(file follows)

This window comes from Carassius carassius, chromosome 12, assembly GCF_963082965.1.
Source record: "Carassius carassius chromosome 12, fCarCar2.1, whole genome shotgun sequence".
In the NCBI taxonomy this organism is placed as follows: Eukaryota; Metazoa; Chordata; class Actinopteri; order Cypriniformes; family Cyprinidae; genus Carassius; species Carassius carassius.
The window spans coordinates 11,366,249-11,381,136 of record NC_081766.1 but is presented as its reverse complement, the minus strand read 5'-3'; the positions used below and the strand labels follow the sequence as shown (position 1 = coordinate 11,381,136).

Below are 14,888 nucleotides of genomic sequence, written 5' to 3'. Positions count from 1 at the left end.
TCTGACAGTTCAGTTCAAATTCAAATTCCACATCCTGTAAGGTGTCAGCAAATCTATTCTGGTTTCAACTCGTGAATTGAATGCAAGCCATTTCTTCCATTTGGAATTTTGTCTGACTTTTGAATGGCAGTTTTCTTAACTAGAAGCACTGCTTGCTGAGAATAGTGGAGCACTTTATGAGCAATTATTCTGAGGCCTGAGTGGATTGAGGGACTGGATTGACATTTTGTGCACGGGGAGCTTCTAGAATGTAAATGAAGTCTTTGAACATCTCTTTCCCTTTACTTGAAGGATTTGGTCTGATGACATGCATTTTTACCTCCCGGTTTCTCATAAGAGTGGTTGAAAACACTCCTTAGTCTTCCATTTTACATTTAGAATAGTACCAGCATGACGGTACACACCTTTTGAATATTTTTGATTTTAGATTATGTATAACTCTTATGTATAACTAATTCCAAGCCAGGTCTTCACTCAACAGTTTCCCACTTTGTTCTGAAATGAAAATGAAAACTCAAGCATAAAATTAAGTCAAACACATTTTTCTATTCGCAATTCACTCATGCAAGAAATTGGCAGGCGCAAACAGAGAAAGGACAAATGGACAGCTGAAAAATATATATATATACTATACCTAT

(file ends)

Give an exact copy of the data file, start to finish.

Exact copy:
This window comes from Carassius carassius, chromosome 12, assembly GCF_963082965.1.
Source record: "Carassius carassius chromosome 12, fCarCar2.1, whole genome shotgun sequence".
In the NCBI taxonomy this organism is placed as follows: Eukaryota; Metazoa; Chordata; class Actinopteri; order Cypriniformes; family Cyprinidae; genus Carassius; species Carassius carassius.
The window spans coordinates 11,366,249-11,381,136 of record NC_081766.1 but is presented as its reverse complement, the minus strand read 5'-3'; the positions used below and the strand labels follow the sequence as shown (position 1 = coordinate 11,381,136).

Below are 14,888 nucleotides of genomic sequence, written 5' to 3'. Positions count from 1 at the left end.
TCTGACAGTTCAGTTCAAATTCAAATTCCACATCCTGTAAGGTGTCAGCAAATCTATTCTGGTTTCAACTCGTGAATTGAATGCAAGCCATTTCTTCCATTTGGAATTTTGTCTGACTTTTGAATGGCAGTTTTCTTAACTAGAAGCACTGCTTGCTGAGAATAGTGGAGCACTTTATGAGCAATTATTCTGAGGCCTGAGTGGATTGAGGGACTGGATTGACATTTTGTGCACGGGGAGCTTCTAGAATGTAAATGAAGTCTTTGAACATCTCTTTCCCTTTACTTGAAGGATTTGGTCTGATGACATGCATTTTTACCTCCCGGTTTCTCATAAGAGTGGTTGAAAACACTCCTTAGTCTTCCATTTTACATTTAGAATAGTACCAGCATGACGGTACACACCTTTTGAATATTTTTGATTTTAGATTATGTATAACTCTTATGTATAACTAATTCCAAGCCAGGTCTTCACTCAACAGTTTCCCACTTTGTTCTGAAATGAAAATGAAAACTCAAGCATAAAATTAAGTCAAACACATTTTTCTATTCGCAATTCACTCATGCAAGAAATTGGCAGGCGCAAACAGAGAAAGGACAAATGGACAGCTGAAAAATATATATATATACTATACCTAT